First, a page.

By João Azevedo, Professor at the Polytechnic Institute of Bragança, Vice-Coordinator at CIMO – Centro de Investigação de Montanha
Mountains 2016 took place in Bragança, Portugal, from 3 to 7 October 2016, comprising the X European Mountain Convention (see press release and proceedings) dedicated to “Mountains’ vulnerability to climate change” and the Ist International Conference on Research for Sustainable Development in Mountain Regions (I ICRSDMR) dedicated to “Ecosystem services and sustainable development” (see our news article about PEGASUS project presentation). During this week of October, mountains were on the spotlight which had strong impacts at several levels.
Mountains 2016 raised awareness of climate change adaptation in mountains, in particular in Portugal, where it took place, but also in many other regions. One of the most important impacts, however, was the inclusion of “mountains” in the national research and development agendas in Portugal. Although mountains in Portugal represent nearly 40% of the country’s area, research in mountain socioecological systems has not been a priority and mountains have not been seen as target areas in development policy. Through the recent inclusion of the topics Mountain Agriculture and Mountain Research in the National Programme for Territorial Cohesion published by the Government in November 24, 2016, mountains are from now on key systems for research and agriculture in Portugal.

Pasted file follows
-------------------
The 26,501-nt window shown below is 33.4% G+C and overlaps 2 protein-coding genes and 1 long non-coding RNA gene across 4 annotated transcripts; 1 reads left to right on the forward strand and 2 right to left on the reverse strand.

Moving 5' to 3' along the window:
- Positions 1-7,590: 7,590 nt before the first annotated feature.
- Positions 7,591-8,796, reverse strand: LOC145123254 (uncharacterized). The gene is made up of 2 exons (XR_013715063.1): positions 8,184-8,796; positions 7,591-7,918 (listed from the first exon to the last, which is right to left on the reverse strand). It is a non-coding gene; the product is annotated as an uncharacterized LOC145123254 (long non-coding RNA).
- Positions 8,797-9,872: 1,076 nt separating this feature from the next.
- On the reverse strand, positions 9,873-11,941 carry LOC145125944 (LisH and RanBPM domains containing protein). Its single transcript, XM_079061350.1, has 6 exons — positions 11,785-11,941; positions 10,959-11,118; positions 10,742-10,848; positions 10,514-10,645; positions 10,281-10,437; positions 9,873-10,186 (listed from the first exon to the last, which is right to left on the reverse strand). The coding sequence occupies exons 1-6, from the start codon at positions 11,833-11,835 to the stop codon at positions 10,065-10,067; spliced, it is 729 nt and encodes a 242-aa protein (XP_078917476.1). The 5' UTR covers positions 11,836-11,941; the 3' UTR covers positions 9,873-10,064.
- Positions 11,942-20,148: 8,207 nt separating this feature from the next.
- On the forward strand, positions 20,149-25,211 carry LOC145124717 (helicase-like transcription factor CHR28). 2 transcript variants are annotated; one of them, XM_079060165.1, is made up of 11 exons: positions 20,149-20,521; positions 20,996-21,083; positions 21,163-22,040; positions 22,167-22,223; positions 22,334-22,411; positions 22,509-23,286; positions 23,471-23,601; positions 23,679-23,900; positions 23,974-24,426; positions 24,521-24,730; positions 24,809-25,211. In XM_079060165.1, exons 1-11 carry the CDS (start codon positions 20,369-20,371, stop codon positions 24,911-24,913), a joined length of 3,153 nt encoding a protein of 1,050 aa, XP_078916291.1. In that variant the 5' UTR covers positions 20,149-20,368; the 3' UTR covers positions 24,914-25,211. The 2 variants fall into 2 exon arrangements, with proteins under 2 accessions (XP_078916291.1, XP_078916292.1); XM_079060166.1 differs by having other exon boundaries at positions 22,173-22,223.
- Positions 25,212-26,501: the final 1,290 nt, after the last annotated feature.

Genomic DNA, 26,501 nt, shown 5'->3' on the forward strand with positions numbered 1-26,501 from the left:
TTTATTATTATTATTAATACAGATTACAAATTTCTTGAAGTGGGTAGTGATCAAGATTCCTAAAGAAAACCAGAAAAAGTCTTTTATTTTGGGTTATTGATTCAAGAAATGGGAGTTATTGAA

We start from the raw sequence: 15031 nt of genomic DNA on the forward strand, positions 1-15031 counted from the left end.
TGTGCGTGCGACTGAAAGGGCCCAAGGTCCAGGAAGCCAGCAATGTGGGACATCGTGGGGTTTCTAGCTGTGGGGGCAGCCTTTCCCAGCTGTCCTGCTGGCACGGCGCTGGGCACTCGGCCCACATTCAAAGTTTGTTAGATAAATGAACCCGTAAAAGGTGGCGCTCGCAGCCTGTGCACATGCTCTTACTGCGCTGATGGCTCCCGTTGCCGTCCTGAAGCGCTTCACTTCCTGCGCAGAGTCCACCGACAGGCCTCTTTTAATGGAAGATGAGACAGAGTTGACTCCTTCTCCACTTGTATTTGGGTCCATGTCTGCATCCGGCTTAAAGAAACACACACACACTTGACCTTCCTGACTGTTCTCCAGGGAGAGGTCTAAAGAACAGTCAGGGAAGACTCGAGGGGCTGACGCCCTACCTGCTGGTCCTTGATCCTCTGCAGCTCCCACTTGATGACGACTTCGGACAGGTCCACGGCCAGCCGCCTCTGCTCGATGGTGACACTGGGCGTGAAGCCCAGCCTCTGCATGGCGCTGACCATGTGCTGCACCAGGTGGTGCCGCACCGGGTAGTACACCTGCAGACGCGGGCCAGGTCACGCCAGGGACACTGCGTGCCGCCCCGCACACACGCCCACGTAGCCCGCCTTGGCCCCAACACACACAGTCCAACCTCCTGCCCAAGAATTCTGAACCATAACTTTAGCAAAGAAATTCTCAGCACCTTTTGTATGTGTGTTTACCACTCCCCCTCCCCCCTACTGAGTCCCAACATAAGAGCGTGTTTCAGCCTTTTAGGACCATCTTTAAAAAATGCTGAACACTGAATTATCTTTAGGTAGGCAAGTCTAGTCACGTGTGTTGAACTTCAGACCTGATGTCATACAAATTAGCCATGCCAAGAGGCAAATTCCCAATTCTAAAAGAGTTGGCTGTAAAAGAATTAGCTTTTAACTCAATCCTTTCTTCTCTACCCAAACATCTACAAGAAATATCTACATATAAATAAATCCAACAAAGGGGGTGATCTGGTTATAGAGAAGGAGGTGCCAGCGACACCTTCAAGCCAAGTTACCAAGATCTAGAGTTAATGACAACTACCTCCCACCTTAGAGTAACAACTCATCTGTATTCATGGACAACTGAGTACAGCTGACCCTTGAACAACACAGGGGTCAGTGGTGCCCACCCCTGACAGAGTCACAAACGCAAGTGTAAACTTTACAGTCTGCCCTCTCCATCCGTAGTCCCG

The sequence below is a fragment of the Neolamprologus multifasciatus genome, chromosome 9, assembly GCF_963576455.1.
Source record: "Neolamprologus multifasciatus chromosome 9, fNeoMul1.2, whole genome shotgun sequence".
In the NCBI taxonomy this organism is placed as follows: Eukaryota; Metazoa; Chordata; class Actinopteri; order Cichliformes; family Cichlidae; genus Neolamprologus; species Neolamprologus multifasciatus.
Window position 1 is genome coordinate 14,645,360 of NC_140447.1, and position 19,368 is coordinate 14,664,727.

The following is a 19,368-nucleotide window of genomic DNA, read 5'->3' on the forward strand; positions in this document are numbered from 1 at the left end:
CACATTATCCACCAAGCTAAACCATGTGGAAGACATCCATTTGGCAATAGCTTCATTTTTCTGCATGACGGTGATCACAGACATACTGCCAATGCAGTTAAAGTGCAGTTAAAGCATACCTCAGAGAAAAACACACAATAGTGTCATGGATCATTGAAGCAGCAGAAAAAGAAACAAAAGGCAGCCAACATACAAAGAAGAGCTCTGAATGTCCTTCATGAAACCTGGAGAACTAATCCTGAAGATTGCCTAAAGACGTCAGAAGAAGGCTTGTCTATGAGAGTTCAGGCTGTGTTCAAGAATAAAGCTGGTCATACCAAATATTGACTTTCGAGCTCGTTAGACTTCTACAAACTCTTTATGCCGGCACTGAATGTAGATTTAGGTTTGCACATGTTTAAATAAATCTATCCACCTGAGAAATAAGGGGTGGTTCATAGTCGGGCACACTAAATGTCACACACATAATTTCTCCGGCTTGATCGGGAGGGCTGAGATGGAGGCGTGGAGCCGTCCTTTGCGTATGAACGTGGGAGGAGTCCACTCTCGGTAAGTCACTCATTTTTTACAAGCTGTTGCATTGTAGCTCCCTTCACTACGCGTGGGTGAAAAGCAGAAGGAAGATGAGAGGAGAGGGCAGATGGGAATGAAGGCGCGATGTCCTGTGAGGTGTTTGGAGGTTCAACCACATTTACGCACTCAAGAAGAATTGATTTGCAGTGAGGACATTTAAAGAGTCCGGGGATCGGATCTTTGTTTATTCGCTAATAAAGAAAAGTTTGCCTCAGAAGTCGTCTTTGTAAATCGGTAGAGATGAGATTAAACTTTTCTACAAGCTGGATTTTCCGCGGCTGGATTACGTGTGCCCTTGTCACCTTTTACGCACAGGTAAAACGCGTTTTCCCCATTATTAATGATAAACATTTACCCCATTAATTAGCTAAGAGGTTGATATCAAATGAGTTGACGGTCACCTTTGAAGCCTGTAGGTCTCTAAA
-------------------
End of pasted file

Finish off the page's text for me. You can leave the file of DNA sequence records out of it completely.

This started from a proposal made by the Minister of Science, Technology and Higher Education of Portugal, Manuel Heitor, during the closing ceremony of Mountains 2016 and later in a private meeting with organizers and guests, of constituting the “Montesinho Research Center” in the Bragança region as a pilot project of a future Collaborative Laboratory. This proposal later evolved to the now officially established Research Network on Mountain Ecosystems, meanwhile expanded to include two other mountain areas, namely the “Serra da Estrela” mountains in the center of mainland Portugal, and the “Pico” mountain in the Pico island of Azores.
Collaborative Laboratories will be partially funded by the Portuguese Government under a participative budgeting process to start in 2017 with the objectives of promoting research agendas around key systems in Portugal involving not just research institutions but also municipalities and other public institutions as well as associations and private enterprises.